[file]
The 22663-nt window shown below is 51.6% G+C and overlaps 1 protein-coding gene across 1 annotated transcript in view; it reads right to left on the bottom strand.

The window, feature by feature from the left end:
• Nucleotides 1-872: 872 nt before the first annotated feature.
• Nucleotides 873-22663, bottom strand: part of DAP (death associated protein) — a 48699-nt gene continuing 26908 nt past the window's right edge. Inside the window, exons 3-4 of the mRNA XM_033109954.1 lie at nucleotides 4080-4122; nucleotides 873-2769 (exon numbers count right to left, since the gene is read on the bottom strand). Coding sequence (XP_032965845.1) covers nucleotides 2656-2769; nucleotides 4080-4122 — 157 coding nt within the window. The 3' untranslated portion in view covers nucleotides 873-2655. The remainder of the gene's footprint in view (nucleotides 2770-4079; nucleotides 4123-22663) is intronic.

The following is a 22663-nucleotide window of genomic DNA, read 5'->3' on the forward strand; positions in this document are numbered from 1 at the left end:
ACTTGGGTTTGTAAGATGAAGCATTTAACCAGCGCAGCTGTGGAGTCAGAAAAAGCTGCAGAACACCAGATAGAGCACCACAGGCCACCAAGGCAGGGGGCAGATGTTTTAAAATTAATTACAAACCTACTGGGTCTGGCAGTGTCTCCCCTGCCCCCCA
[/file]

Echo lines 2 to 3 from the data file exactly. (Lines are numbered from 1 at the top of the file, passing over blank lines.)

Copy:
The window, feature by feature from the left end:
• Nucleotides 1-872: 872 nt before the first annotated feature.